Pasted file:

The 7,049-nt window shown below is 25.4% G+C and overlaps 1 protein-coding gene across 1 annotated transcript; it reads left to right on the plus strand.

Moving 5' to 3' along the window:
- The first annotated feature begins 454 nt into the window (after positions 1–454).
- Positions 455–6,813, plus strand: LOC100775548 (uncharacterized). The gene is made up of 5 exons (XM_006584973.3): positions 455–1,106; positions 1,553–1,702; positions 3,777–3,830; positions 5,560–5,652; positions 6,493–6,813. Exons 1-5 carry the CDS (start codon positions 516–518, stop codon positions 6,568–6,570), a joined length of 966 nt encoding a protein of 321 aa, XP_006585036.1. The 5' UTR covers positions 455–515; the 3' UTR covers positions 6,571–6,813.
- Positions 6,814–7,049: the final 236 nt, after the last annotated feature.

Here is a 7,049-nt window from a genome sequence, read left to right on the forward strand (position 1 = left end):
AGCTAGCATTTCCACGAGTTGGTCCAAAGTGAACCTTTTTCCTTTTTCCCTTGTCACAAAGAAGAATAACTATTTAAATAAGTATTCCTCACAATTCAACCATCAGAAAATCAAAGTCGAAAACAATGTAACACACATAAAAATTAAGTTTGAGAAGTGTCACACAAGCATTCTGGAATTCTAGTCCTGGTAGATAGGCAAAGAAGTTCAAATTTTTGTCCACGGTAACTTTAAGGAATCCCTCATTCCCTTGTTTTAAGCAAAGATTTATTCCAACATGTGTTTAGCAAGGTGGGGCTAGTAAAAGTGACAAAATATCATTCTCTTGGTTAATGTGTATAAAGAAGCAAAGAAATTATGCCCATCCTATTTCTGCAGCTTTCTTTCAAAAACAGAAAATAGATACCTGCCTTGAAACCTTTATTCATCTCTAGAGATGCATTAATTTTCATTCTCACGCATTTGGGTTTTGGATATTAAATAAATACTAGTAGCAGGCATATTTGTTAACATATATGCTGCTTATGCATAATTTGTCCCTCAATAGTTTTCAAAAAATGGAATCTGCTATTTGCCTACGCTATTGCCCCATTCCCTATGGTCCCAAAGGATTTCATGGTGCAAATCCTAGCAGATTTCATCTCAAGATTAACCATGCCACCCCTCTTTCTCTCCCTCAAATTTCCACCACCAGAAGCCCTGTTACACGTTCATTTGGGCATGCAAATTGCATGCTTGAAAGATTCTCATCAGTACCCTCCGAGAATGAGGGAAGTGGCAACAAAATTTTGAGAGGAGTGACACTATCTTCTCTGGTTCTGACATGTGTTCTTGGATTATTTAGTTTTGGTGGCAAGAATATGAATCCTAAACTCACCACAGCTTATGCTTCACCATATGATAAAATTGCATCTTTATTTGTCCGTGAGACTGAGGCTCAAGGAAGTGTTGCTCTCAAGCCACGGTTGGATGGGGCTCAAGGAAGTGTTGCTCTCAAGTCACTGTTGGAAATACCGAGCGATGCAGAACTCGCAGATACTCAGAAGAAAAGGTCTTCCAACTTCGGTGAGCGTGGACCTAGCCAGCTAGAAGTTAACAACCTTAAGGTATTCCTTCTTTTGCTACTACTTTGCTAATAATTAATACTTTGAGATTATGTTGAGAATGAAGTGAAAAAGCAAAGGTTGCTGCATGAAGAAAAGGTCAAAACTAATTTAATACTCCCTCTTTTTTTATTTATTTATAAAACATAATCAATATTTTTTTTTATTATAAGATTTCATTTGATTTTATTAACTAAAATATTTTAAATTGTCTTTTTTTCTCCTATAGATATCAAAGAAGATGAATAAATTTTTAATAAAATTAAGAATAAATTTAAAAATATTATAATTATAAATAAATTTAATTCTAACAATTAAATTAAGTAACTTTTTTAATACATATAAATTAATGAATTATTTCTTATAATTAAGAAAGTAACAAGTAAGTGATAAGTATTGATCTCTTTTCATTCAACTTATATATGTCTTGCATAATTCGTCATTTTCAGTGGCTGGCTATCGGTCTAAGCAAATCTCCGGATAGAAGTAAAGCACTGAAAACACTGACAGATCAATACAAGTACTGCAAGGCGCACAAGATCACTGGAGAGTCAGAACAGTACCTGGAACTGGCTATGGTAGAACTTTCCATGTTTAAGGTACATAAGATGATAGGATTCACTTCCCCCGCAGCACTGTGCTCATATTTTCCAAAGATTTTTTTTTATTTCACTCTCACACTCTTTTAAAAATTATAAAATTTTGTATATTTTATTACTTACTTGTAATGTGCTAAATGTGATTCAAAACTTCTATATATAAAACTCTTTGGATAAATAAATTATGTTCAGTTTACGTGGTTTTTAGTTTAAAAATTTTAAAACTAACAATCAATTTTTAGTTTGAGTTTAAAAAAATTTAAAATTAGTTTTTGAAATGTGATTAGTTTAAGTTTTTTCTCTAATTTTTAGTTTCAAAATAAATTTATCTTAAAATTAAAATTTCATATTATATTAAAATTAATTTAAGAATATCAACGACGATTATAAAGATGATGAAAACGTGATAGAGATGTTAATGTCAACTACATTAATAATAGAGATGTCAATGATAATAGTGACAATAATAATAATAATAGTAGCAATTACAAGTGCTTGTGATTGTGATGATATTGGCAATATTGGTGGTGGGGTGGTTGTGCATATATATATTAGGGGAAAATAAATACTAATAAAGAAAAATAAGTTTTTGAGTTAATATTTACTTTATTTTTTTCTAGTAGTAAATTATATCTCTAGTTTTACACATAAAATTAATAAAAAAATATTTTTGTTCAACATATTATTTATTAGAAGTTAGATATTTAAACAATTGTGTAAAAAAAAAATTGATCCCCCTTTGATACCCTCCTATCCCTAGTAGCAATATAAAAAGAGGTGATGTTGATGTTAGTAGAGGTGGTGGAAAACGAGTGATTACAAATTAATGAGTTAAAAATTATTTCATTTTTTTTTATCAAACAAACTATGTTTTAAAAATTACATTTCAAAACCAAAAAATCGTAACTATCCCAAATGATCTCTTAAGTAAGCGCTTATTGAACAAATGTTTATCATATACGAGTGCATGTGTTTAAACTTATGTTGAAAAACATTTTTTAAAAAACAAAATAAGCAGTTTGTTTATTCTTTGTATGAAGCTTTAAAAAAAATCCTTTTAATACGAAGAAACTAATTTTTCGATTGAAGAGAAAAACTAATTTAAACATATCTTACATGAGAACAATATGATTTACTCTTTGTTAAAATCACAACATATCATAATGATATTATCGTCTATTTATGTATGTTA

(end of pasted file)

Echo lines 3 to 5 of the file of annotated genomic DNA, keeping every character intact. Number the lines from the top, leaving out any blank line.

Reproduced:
- The first annotated feature begins 454 nt into the window (after positions 1–454).
- Positions 455–6,813, plus strand: LOC100775548 (uncharacterized). The gene is made up of 5 exons (XM_006584973.3): positions 455–1,106; positions 1,553–1,702; positions 3,777–3,830; positions 5,560–5,652; positions 6,493–6,813. Exons 1-5 carry the CDS (start codon positions 516–518, stop codon positions 6,568–6,570), a joined length of 966 nt encoding a protein of 321 aa, XP_006585036.1. The 5' UTR covers positions 455–515; the 3' UTR covers positions 6,571–6,813.
- Positions 6,814–7,049: the final 236 nt, after the last annotated feature.